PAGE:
I always go all-out at Christmas. It’s a habit, perhaps a poor one, but a habit nonetheless. The last many years that habit has been one where I give and never really think about receiving. It’s not a bad thing, more end-of-Christmas-Carol Scrooge than “Humbug” Scrooge.
This year, though – and I promise, I made no allusions toward complaint or statement about getting no presents – my kids and others humbled me beyond belief.
I made a thousand treats throughout the last couple days. I had a full cake I made; there’s homemade sugar cookies; there’s caramel fudge bars; there’s giant chocolate chip cookies. Then my dinner came with my late wife’s sister and her family. Ham, potatoes, corn and she brought rolls and wine and beer. You know, the essentials!
But as much as I prefer the season being about my giving . . . not getting gifts, I must share what was some of this year for me. The gifts I received.
I got a gift from a friend and colleague that had the sweetest of cards and tons of treats and made me feel uniformly special and guilty that my gift for them was nowhere near as great. Another colleague gave me an entire case of coffee to replace the small box of Peet’s Kuerig cups someone stole from our office at work. While that may seem more a fun gift than “gift” it’s not. We live off caffeine.
My son took great pride in having the first present under the tree this year. I was so happy because he was smiling, proud, and overly excited. No talk about new video games, no thoughts about what he really wanted . . . he simply grinned looked at me and said “it’s for you Dad!” In that present, one of my favorites, was a 2015 calendar he had made for me. It was 12 Biomes of the World, all drawn by him. I will hang it at my desk and use it proudly. He’s had it hidden somewhere in our home for months just waiting to give it to me for Christmas.
My other favorite was from my oldest. She knows me well. Exceptionally well.
Douglas Adams’ Dirk Gently’s Holistic Detective Agency was the series he wrote after The Hitchhiker’s Guide to the Galaxy. I’d never read it and looking at the yellowed cover I knew what immediately came out of her mouth.
“It’s a first-edition. I read the first chapter and it was hilarious.”
As did I . . . then the second . . . then the third, which begins: “High on a rocky promontory an Electric Monk sat on a bored horse.” It’s surreal, darkly humorous, insane and I found myself all day yesterday laughing out loud as I read, causing me to read it aloud to same said daughter who joined in on the laughter. “Electric monks believed in things for you thus saving you what was becoming a completely onerous task, believing in all kinds of things the world expected you to believe.”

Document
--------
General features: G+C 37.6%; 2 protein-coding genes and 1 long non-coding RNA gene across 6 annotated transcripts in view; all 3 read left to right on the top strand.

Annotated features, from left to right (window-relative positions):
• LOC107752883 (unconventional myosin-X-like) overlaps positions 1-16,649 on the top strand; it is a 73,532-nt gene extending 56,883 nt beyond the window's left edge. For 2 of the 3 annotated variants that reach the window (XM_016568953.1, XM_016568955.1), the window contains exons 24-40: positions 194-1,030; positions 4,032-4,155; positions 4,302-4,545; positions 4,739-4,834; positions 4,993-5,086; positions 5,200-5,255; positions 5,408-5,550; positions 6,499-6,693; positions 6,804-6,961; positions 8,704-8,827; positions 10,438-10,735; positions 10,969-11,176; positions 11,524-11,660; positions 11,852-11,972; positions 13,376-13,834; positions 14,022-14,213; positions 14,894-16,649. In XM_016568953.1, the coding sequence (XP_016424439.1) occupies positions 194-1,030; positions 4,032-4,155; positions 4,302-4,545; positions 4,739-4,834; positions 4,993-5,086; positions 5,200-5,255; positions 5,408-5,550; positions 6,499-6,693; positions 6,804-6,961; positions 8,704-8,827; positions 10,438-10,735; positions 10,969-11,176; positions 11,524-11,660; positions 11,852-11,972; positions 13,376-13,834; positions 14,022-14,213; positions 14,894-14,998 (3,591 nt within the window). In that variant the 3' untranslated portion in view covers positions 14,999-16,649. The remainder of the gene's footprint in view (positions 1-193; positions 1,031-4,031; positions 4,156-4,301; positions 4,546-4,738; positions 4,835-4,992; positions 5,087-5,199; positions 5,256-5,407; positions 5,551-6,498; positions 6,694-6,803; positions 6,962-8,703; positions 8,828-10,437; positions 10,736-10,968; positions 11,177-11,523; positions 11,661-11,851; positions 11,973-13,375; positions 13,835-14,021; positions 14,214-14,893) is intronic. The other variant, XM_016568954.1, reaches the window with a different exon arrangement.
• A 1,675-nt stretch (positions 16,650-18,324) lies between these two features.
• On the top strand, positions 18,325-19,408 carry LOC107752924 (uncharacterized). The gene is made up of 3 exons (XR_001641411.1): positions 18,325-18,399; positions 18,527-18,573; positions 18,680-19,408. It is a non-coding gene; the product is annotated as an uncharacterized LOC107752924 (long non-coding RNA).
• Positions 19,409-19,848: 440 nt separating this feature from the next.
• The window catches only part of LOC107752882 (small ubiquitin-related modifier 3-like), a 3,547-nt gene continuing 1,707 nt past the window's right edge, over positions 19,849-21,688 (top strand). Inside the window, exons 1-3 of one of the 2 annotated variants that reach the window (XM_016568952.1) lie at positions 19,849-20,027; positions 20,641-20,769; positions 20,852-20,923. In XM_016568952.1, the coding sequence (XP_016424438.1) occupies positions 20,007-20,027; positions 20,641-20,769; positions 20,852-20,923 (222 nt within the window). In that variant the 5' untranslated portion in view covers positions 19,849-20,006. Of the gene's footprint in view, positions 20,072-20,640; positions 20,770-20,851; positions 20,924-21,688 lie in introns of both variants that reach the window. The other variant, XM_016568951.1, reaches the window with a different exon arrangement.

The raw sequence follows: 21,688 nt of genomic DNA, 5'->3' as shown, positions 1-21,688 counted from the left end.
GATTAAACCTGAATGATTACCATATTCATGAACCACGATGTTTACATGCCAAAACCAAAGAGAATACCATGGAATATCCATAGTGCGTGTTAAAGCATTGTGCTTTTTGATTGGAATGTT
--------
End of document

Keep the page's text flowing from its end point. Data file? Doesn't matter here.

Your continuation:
Presents from the man in the red suit delighted all. Presents to Andrea’s sister, her family and all seemed to hit the spot as well. Then all day yesterday . . . the boys played all day with the RC helicopters their aunt had given them (including hitting their Dad in the face with one when they weren’t paying attention. Good thing I wear reading glasses)
The general consensus was this was a most excellent Christmas. That wasn’t because it was filled with presents, we didn’t have any larger a gifts than last year, I don’t believe.
This just felt Merry. I know that’s cheesy, it’s the word for the season, but past years were good, just not as joyful as this one.
Yes…I was completely exhausted. Over the course of 3 days I made a salted caramel peanut butter fudge pie; I made a chocolate brown sugar butter cake; I made sugar cookies; caramel fudge bars and chocolate chip cookies. Then the dinner.
My daughter asked why I wasn’t stopping. “Good God, you’re going to kill yourself…and worse, you’re going to make us all fat!”
I did it for one simple reason. This is what my Mom, my Grandma, her mother . . . this is Christmas for my family. You make the house smell of homemade cinnamon rolls (did I mention I made those for Christmas morning?) and baking bread and cookies and . . . it’s magical.
With so many years of struggles to find calm and peace and wonder in the day . . . it was pretty cool to look up at the end of December 25th and realize we hadn’t felt sad or melancholy, there were so many laughs and music (my nephew got a guitar so I taught him some chords) and love.
And we didn’t even need an electric monk to believe it could happen for us.